Wynette maintained sense of simple, country graciousness

Remembrances from Route One

Above, during a 1968 visit to Red Bay, Tammy Wynette, center, visited with the crew at WRMG radio station in Red Bay, Shown from left are Tumy Bolton, Mike Charles, Don Chapel, Wynette, Benny Kaye and John Guy, WRMG disc jockeys. Below, a grade school photo of Virginia Wynette Pugh. Photos courtesy of Scotty Kennedy

When I was growing up on Route One, our social life centered around church and school activities. I greatly enjoyed both. Seems there was something going on at those two places all the time. Church activities especially took up a lot of our time. Of course, there was the usual Sunday School and Church on Sunday morning and Methodist Youth Fellowship (MYF) each Sunday night. The fourth Sunday night of each month we had a congregational singing. People came from other churches in and around the community to take part. Once the singing began, it was hard to find a stopping place. If you have ever been to a “Sunday night singing” you know what I mean. There is one thing that those who love gospel music have in common, once they start singing, one song leads to another until voices begin to give out and piano players hands are tired. Those were the days!

Not every fourth Sunday night, but several times a year, there was a duet that came to sing for us and everyone enjoyed them so much. They were from the Mt. Olive/Providence/Rara Avis area and my, my, how they could sing. The two girls who made up that duet were Linda Loden and Wynette Pugh. Sometimes if Imogene Patterson was at the singing, she would make it a trio and sing with them. We all loved it when they came to share their talent with us. Little did we know that one of those girls would become the First Lady of Country Music and one of the most popular country singers of our time (or any other time).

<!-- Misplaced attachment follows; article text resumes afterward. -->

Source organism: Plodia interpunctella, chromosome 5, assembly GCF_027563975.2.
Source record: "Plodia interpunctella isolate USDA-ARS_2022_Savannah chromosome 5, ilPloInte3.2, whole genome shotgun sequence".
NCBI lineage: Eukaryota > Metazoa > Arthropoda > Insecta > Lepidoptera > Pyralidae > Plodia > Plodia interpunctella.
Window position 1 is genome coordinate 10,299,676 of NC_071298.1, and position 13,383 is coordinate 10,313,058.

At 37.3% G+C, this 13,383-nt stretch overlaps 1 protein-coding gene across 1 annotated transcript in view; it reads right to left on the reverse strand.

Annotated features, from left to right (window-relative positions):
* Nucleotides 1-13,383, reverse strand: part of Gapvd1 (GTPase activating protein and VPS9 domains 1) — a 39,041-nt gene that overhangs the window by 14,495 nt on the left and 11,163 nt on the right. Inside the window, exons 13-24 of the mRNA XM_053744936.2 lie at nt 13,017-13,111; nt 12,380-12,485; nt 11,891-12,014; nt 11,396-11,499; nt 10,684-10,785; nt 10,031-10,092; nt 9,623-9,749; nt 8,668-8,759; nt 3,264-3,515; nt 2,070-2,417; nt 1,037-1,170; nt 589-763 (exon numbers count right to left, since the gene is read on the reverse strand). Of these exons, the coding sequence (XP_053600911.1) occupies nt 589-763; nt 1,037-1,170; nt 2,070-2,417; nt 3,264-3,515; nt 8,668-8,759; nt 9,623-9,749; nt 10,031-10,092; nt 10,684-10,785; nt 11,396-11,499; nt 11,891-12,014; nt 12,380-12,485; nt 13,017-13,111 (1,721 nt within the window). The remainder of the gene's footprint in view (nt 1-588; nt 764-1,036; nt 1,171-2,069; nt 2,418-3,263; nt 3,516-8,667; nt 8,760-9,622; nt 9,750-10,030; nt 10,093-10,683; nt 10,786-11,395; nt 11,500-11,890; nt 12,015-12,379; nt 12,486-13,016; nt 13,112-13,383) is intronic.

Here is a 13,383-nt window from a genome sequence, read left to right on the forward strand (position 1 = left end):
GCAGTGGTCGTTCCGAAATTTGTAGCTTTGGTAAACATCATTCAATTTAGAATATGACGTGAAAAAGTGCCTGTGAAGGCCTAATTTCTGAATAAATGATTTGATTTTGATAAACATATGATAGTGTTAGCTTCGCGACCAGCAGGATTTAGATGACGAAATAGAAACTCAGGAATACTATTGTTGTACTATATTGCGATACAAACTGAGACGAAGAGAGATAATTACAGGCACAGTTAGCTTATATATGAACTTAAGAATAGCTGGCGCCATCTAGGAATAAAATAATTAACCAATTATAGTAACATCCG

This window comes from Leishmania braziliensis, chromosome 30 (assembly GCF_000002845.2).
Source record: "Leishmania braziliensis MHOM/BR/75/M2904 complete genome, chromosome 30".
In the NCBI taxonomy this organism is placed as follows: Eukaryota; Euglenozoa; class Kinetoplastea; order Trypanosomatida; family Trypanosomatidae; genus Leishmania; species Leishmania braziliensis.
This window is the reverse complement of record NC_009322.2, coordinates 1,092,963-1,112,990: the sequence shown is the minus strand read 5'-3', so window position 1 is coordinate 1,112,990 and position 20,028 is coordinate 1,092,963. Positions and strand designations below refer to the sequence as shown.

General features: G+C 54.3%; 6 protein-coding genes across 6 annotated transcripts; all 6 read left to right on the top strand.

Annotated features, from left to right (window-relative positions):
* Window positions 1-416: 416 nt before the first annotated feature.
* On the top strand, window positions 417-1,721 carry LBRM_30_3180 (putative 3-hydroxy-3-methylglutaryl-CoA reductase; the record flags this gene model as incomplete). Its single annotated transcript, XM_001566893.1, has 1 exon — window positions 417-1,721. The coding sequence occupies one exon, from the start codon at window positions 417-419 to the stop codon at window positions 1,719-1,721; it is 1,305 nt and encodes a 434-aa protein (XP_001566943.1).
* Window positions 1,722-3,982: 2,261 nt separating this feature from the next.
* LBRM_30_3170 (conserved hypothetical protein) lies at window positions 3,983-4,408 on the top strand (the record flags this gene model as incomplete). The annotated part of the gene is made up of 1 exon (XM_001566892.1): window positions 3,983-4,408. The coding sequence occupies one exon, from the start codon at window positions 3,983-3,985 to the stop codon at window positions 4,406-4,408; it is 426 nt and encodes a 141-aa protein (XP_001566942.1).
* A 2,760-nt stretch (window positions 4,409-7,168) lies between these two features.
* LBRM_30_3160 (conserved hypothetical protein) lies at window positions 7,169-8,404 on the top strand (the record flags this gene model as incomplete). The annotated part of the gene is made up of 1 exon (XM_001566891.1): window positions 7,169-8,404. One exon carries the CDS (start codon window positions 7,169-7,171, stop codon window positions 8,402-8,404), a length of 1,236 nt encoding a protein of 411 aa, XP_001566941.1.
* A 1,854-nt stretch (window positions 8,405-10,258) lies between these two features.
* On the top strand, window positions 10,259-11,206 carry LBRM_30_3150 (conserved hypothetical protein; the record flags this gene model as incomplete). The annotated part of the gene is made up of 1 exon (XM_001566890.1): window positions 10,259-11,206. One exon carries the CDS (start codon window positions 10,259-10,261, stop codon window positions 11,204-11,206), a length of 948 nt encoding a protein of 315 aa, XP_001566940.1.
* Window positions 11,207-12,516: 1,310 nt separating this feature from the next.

Time marched on from those Sunday night singings and in the 1960s Wynette Pugh went to Nashville, knocked on the doors of the powers that be in country music, and sang her songs for anyone who would listen. It paid off. Wynette Pugh became Tammy Wynette and the rest, as they say, is history. It is hard for me to pick out a favorite Tammy Wynette song. I like them all, but I think “Stand By Your Man” is the one that is totally and completely her song. I have heard other very talented country singers attempt to sing it, but once you’ve heard Tammy sing that song, everyone else pales in comparison. They should let it alone. Only Tammy can do that one.

I shall never forget the day that Ruble and I were watching the 5 o’clock news. We were living in Prattville at the time. I wasn’t paying too much attention until the newsman said that an Alabama recording artist had performed at the Grand Ole’ Opry and that she had two hit records on the chart. “Tammy Wynette from Red Bay, Alabama,” he said. I could not imagine who he was talking about, but I was reasonably sure I would know of her even if I did not know her personally. It never occurred to me it was Wynette Pugh. First of all, the name threw me and second of all, she was born in Itawamba County. The newsman had said she was from Red Bay. I went to the phone and called my uncle who grew up with me and asked him who it was. “Do you remember Wynette Pugh? He asked. “That is the now famous Tammy Wynette!”